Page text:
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The Mars Volta - The Bedlam in Goliath CD (album) cover


The Mars Volta


Heavy Prog

3.53 | 530 ratings

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3 stars Take the heaviest moments of "Tetragrammaton" or "Cassandra Gemini," multiply their intensity by ten, and that's The Bedlam in Goliah. Drummer Thomas Pridgen must have thrown both his arms out of socket the way he is all over the kit. The music comes in nonstop, furious washes that, for the uninitiated, might have them screaming from the room. As usual, the songs are heavy not just musically, but lyrically also; the lead singer drenches each track in a volley of seemingly nonsensical syllables and phrases that ring true even if the hearer can't make heads or tails of them. With the exception of the terse "Tourniquet Man," there isn't breathing room anywhere on this album, and I suspect there simply isn't meant to be. For quite some time, I contented myself with the first half of the album, since I could only take so much of it at one time. Even when I dared traverse the sixth track, I found my attention and interest wane quickly and often. It took an awful lot of fortitude, more so than any other album by this frighteningly creative band, to make it to the place where I enjoy this whole work. This still remains my least favorite studio album from The Mars Volta (out of the first four, at least), but I've come to terms with what it is, and what's more, surprisingly, have even come to enjoy it.

"Aberinkula" The sonic onslaught begins here, with Cedric Bixler-Zavala's banshee-like vocals and Omar Rodriguez-Lopez's erratic guitar. The drumming is nothing less than psychotic. The song also features one of the most imaginative yet tightly constructed instrumental sections The Mars Volta has ever thrown together.

"Metatron" What this song has in common with the first track, other than the constant wall of sound, is a really catchy refrain. There is a brief break in the music, as Rodriguez-Lopez introduces a swampy guitar sound that brings in an easy-to-follow and highly enjoyable section of music, with Bixler-Zavala singing in a catty but pleasant falsetto.

"Ilyena" My favorite on the track is this one. It begins with Bixler-Zavala's voice saturated in electronic effects before the band explodes in what is probably the catchiest song on the album; one could almost break dance to this.

"Wax Simulacra" Brief doesn't mean soft- this two-and-a-half minute song is just as hard-hitting as everything that came before it. I really enjoy the melody used, and I applaud the band's economy.

"Goliath" Yet another powerful track with a pummeling rhythm section and manic guitars, The Mars Volta delivers again in terms of composition and vocal melody, as well as such clever use of electronic effects. Those effects aren't as pronounced as the processing that pervades a track like "Ilyena," but they're still there, particularly in the frenetic but completely memorable ending.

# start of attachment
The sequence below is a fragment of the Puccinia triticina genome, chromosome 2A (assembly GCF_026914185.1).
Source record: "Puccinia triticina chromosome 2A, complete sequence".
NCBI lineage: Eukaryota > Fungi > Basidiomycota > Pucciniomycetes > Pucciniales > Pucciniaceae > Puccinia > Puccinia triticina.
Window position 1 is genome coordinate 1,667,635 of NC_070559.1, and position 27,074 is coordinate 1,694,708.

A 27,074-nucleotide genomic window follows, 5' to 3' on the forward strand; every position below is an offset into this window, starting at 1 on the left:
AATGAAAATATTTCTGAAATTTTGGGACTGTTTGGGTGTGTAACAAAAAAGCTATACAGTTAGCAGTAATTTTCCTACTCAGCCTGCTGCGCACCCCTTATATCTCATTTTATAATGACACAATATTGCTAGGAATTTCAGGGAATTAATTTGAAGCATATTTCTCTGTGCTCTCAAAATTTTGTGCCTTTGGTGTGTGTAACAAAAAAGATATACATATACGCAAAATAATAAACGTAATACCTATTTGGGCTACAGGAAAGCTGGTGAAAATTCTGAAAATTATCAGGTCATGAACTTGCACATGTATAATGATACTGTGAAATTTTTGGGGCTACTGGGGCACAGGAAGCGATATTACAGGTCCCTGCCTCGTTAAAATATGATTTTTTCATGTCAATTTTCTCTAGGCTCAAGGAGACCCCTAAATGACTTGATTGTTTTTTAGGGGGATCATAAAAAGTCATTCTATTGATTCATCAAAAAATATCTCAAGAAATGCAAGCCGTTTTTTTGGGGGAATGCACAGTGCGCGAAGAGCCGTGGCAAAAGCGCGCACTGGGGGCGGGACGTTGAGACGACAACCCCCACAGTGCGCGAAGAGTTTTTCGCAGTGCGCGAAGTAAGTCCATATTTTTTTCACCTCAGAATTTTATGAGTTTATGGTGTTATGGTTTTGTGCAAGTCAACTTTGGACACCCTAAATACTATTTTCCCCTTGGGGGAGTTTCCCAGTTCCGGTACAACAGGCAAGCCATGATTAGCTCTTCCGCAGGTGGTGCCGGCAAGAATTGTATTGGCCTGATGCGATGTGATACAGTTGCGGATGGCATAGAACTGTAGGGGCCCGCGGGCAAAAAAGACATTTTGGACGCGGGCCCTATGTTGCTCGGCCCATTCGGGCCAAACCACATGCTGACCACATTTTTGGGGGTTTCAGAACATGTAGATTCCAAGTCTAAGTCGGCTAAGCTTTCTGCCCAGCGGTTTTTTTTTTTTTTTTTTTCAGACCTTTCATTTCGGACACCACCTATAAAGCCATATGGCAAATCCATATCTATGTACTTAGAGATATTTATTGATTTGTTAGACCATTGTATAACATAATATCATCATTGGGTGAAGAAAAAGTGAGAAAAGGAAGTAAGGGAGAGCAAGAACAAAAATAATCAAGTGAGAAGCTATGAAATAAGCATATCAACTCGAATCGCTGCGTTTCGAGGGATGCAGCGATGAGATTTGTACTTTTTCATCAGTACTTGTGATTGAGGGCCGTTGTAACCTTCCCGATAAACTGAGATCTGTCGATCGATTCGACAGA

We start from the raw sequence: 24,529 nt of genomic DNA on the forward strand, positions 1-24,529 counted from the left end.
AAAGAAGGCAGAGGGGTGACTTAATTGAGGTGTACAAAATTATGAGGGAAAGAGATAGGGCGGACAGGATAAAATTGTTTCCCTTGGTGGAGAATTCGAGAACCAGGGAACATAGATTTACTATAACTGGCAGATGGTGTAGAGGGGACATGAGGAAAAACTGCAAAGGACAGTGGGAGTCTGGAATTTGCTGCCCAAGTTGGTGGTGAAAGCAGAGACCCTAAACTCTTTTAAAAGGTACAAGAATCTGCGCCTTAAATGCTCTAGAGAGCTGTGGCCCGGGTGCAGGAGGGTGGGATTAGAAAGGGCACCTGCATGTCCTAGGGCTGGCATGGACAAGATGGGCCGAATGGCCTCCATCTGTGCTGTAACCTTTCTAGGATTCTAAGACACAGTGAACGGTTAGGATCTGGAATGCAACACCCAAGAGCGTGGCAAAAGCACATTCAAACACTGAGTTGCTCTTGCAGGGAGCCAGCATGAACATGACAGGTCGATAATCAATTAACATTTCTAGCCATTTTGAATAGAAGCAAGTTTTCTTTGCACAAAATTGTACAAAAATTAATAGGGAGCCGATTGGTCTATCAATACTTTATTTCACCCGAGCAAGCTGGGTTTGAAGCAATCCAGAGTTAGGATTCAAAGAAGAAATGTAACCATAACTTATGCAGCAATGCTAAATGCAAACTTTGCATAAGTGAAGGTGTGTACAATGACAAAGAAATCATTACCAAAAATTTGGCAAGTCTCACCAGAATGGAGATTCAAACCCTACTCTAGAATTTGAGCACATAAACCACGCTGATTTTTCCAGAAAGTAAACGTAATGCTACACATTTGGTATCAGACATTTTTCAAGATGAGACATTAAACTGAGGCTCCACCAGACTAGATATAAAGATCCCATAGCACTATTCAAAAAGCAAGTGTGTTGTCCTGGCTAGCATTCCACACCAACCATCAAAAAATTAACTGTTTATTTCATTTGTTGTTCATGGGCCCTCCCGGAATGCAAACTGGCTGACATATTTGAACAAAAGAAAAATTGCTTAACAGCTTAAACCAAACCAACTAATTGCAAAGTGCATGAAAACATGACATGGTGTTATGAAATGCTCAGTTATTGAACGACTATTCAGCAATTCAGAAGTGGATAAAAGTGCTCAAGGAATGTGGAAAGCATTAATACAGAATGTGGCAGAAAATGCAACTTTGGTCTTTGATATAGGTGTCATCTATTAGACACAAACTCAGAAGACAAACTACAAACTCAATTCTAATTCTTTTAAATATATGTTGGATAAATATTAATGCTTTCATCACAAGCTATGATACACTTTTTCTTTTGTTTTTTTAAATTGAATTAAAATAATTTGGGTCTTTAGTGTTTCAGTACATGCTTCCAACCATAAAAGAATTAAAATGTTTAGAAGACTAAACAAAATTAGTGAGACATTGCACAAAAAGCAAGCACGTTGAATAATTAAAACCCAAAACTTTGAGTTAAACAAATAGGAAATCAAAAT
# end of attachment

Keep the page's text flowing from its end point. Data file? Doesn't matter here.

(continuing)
"Tourniquet Man" This is the only oasis of tranquility on the album, and even then, it's dark and chilling.

"Cavalettas" This was the usual point on the album where I hit the eject button; perhaps it isn't for me to listen to nearly eighty minutes of noise-laden edgy hard rock. The first three minutes of this track lacks some of the charm (funny word, that) of any of the previous songs, but it has it's own gritty appeal and an seemingly random avant-garde section. After the three minute mark, I always find myself going, "Now there's the melody I was humming in my head the other day!" The last moments of the song have Bixler-Zavala singing that main melody over minor chords played on piano and an erratic-sounding guitar.

"Agadez" The electronic noise from the previous track brings in this one. Despite strange effects and processing, this song actually has an R&B flavor that is unexpectedly appealing. Halfway through, there's Hispanic percussion and a riveting bass line, with some ghostly, over-the-top singing. The ending, with those haunting strings, is one of the best moments of the album.

"Askepios" Easily my least favorite song, Bixler-Zavala's caterwauling is a bit too much, the drums are panned to the left side (which can make for uncomfortable listening), and there is nothing particularly noteworthy about Rodriguez-Lopez's guitar playing or tinkering with noises and effects. This track is a mess; it should have been reworked or scrapped.

"Ouroboruous" More sputtering noises greet the listener here. But soon the musical assault returns, as this is the closest to progressive metal The Mars Volta has ever gotten, full of overdriven, chugging guitar and heavy drums. At times, Bixler-Zavala sings over some a lone synthetic instrument, which doesn't really go with the rest of the music, but that might be medically necessary to give the listener's ears a break! The strange, processed growling sounds silly at this point, but on the plus side, the vocal melodies are once again memorable and easy to follow.

"Soothsayer" What sounds like a Middle-Eastern bazaar and a string duet begins the second longest track. Strange, upbeat gypsy music ensues and carries on during the singing. Overall, this piece reminds me of some of the material from Amputechture. Once again, Bixler-Zavala shines as a singer of wonderful melodies and exotic lyrics. The haunting ending, with the screeching violin, reminds me of "Providence" by King Crimson.

"Conjugal Burns" The band closes this bizarre outing with what initially promises to be a more straightforward song in the vein of the work on their debut, but no- not ten seconds in, Rodriguez-Lopez's wacky guitar sound and otherworldly production keep this track well in line with everything that preceded it. It's a solid closer, but not on par with many of the other songs in any department.

Epignosis | 3/5 |


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